Franz Schubert (1797-1828) was the first true Romantic composer. His works are characterized by an unprecedented depth and intensity of emotion. He had a gift for lyrical melody, which shows most clearly in his more than six hundred songs. He forged new trails in compositional technique as well, experimenting with form and harmonic relations. These characteristics show most clearly in his final works, including the late chamber works, the "Unfinished" and "Great" Symphonies, and the final three Piano Sonatas.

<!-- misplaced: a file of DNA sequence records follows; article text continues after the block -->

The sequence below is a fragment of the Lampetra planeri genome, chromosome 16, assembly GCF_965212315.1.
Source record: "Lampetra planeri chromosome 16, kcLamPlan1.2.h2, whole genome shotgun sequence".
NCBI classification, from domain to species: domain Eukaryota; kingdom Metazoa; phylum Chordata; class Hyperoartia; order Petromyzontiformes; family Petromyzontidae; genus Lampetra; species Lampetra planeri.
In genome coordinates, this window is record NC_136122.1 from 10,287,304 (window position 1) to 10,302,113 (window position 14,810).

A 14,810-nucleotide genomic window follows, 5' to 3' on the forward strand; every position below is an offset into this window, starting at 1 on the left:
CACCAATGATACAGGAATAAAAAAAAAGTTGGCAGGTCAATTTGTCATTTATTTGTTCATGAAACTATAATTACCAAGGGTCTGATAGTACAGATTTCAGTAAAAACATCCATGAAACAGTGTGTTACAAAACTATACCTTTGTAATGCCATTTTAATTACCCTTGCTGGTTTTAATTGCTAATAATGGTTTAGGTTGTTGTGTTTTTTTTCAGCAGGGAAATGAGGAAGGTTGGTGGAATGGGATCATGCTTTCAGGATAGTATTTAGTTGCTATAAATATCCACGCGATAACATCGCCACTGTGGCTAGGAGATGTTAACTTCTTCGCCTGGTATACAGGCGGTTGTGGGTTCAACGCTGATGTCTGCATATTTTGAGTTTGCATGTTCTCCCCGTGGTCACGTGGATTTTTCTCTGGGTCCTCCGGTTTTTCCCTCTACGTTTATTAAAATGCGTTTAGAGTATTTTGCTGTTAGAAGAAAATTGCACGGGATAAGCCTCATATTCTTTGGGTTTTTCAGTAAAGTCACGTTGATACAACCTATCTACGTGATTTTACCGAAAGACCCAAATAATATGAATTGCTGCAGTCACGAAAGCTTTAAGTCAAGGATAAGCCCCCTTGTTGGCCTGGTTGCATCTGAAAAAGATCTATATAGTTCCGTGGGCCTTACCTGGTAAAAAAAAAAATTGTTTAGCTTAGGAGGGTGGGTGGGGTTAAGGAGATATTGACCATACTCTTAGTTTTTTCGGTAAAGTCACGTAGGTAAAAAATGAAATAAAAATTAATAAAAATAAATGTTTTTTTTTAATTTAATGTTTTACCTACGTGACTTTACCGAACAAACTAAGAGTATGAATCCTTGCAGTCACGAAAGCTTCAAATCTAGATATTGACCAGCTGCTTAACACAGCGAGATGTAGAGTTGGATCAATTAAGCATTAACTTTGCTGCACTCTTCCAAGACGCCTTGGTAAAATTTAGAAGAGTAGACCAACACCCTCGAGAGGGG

Schubert lived in Vienna, the capital of the European musical world, his entire life. Born to a schoolmaster, he had little formal training in music theory. After following his father's profession for three years, in 1817 he decided to go it alone as a freelance composer. He was successful enough to maintain a living, but he was shy and unskilled in the art of self-promotion, and thus never achieved anything close to the fame that posterity would award him. In 1822 he contracted syphilis, which in those days was a death sentence. This condition had if anything a positive effect on his output: from 1824 to 1828 he enjoyed one of the most remarkable bursts of creative genius ever witnessed, composing his greatest masterpieces of chamber, orchestral, and vocal music. He died in 1828 still largely unknown to the public, and it is only through the efforts of Felix Mendelssohn and Robert Schumann that his works achieved widespread recognition.